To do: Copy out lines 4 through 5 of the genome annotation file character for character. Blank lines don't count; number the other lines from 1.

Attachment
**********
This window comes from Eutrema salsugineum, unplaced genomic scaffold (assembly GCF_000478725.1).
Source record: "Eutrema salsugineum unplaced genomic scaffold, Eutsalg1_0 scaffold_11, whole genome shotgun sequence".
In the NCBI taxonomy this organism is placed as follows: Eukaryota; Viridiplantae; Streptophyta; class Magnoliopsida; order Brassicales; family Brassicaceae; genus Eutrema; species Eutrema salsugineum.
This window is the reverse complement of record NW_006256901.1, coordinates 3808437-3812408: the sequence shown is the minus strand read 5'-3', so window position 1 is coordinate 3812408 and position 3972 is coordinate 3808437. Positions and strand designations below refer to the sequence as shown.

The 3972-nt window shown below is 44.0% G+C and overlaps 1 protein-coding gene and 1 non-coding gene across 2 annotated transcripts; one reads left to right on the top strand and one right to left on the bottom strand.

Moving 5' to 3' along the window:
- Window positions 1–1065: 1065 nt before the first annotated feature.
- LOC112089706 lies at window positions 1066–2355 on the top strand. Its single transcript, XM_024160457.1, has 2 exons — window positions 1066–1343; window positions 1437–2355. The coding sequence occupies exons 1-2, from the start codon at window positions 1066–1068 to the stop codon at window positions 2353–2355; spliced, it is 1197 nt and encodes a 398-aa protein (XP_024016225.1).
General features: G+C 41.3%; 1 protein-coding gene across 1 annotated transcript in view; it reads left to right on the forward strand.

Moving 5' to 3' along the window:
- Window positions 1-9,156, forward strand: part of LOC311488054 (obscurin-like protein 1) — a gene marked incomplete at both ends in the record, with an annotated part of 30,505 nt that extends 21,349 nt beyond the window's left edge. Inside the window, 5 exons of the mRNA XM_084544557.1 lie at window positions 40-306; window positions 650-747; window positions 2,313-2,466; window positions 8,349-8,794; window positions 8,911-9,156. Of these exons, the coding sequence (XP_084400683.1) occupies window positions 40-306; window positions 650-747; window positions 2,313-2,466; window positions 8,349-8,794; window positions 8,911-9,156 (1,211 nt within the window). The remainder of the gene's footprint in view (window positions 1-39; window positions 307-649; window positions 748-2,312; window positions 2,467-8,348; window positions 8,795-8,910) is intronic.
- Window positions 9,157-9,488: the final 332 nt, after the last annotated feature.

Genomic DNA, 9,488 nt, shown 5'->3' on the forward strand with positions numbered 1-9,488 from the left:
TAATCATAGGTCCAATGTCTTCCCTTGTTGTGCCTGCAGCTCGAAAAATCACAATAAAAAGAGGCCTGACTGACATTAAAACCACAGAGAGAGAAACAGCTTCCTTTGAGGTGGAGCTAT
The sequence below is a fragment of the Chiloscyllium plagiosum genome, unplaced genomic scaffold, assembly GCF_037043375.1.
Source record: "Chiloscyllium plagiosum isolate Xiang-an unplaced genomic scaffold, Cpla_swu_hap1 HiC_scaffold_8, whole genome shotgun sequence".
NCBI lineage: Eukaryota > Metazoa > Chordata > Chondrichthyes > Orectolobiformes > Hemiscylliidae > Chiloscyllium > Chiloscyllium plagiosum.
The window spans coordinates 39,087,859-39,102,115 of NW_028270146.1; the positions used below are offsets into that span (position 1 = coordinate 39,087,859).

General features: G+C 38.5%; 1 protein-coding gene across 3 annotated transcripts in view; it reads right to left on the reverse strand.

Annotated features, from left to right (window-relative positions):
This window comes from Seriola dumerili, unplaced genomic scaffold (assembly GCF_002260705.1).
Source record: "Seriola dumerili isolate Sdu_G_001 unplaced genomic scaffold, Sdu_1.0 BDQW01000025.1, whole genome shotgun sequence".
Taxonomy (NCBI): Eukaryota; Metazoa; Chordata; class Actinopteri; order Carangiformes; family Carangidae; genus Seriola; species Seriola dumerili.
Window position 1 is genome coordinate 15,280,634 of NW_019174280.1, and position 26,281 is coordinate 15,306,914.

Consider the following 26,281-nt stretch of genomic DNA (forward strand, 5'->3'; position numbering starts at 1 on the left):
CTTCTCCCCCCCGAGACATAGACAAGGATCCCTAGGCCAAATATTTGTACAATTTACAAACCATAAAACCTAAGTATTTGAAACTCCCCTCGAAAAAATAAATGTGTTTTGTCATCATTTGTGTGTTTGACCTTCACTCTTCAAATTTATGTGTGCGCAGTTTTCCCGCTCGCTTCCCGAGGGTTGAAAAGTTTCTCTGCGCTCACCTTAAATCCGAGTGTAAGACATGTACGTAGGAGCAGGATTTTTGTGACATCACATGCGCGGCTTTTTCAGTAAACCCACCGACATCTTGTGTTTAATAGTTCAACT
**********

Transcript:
This window is the reverse complement of record NW_006256901.1, coordinates 3808437-3812408: the sequence shown is the minus strand read 5'-3', so window position 1 is coordinate 3812408 and position 3972 is coordinate 3808437. Positions and strand designations below refer to the sequence as shown.

The 3972-nt window shown below is 44.0% G+C and overlaps 1 protein-coding gene and 1 non-coding gene across 2 annotated transcripts; one reads left to right on the top strand and one right to left on the bottom strand.